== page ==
One of the best ways to tap your fertilizer factory is to brew comfrey tea. Fill a barrel or trash can about halfway with fresh comfrey, add water, cover it, and let it steep for 3 to 6 weeks. Comfrey tea smells foul, so brew it away from sensitive noses (yours or your neighbors). The tea may be used full strength or diluted to about half strength—to the color of weak tea. Use it whenever you water your plants. It's great for watering stressed plants to help get them back on track. You can also make liquid fertilizer concentrate by packing fresh-cut comfrey tops into an old bucket, weighing them down with a big rock or a plastic bag of water, covering tightly, and waiting a few weeks for them to decompose into a lovely thick black goo. Some gardeners put a hole in the bottom of the bucket and collect the concentrate in another container as it drips out. Dilute this comfrey concentrate about 15 to 1 with water, and use as you would comfrey tea. You can seal this concentrate in plastic jugs until you are ready to use it.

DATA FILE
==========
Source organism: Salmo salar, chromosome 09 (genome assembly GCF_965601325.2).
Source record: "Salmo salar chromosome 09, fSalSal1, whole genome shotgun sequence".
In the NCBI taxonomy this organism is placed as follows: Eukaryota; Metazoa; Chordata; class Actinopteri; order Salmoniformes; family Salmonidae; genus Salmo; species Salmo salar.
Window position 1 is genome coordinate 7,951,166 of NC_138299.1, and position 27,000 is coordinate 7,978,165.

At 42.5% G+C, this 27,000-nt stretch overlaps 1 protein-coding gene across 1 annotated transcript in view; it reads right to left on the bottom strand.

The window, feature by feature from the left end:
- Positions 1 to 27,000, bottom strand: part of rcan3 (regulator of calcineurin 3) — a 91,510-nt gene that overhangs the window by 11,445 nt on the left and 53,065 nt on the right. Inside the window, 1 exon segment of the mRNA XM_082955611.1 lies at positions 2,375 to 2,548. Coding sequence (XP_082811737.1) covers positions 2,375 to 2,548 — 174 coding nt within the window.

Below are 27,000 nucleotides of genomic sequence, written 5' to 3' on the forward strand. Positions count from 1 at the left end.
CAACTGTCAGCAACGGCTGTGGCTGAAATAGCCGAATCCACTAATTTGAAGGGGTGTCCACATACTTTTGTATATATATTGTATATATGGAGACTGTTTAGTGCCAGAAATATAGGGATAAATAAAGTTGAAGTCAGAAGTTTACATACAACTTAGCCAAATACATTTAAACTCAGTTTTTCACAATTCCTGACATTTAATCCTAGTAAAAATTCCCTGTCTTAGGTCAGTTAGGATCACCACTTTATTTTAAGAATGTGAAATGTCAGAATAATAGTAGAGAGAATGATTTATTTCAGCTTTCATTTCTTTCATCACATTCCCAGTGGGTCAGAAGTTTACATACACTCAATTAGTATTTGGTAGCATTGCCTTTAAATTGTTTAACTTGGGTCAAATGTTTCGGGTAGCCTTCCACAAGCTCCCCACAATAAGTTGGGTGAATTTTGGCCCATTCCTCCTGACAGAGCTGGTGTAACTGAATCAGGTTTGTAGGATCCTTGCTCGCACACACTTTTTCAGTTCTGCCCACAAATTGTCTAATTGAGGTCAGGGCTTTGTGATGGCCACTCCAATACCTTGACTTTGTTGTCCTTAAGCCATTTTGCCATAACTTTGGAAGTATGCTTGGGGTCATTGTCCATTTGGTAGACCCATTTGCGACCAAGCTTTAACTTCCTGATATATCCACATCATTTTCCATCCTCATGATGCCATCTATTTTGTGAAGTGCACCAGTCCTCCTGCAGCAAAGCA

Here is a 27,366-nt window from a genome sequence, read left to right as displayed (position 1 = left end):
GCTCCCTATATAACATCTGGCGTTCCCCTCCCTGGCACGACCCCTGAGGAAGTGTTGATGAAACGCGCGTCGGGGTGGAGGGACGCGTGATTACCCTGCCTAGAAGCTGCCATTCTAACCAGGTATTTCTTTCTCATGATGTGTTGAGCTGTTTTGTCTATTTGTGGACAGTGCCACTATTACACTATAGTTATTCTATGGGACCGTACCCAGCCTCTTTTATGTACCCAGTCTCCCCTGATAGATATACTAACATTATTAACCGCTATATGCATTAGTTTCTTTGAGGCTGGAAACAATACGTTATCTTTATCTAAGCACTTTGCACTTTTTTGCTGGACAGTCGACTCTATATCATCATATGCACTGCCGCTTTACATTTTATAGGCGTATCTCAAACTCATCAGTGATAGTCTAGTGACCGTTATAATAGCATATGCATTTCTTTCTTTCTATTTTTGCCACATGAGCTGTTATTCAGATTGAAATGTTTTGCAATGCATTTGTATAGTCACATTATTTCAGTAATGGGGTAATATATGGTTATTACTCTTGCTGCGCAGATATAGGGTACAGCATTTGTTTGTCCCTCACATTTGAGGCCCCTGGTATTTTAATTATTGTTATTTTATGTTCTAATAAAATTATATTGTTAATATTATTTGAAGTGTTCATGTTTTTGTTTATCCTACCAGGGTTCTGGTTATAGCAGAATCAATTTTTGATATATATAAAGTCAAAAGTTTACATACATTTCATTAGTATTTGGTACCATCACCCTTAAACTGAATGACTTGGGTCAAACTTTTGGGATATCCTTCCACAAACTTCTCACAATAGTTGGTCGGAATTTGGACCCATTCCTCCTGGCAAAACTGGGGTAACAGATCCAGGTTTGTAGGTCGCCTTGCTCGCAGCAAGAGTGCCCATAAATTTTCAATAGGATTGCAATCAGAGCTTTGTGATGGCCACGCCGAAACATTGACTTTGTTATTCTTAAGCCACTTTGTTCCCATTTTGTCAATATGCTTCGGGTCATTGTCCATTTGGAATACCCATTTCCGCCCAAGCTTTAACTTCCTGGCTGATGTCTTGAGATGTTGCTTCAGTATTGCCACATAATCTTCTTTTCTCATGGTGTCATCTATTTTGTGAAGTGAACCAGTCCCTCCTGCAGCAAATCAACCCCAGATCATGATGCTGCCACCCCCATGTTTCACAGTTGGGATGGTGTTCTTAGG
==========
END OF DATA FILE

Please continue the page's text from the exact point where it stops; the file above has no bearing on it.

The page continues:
Pest prevention and control. Scientists at Moscow State University in Russia observed that powdery mildew spores that landed on wheat seedlings sprayed with comfrey tea did not germinate, and the wheat seedlings did not become infected. The researchers concluded that the comfrey tea sprays had activated natural defense mechanisms in the wheat seedlings, making them more resistant to disease.
To use comfrey tea or diluted comfrey extract as a foliar drench or spray, add a few drops of liquid soap (it helps the spray stick to leaves) and apply it to your plants. You can use a watering can with a fine rose, but you'll get better coverage with a garden sprayer. Be sure to strain yourliquid very carefully (let it drip through a large coffee filter) before you put it in your sprayer, or you'll clog up the nozzle before you even get started. When you spray your plants, don't coat just the tops of the leaves; reach under and spray the bottoms, too, at least until the liquid starts to run off.
Easy to Grow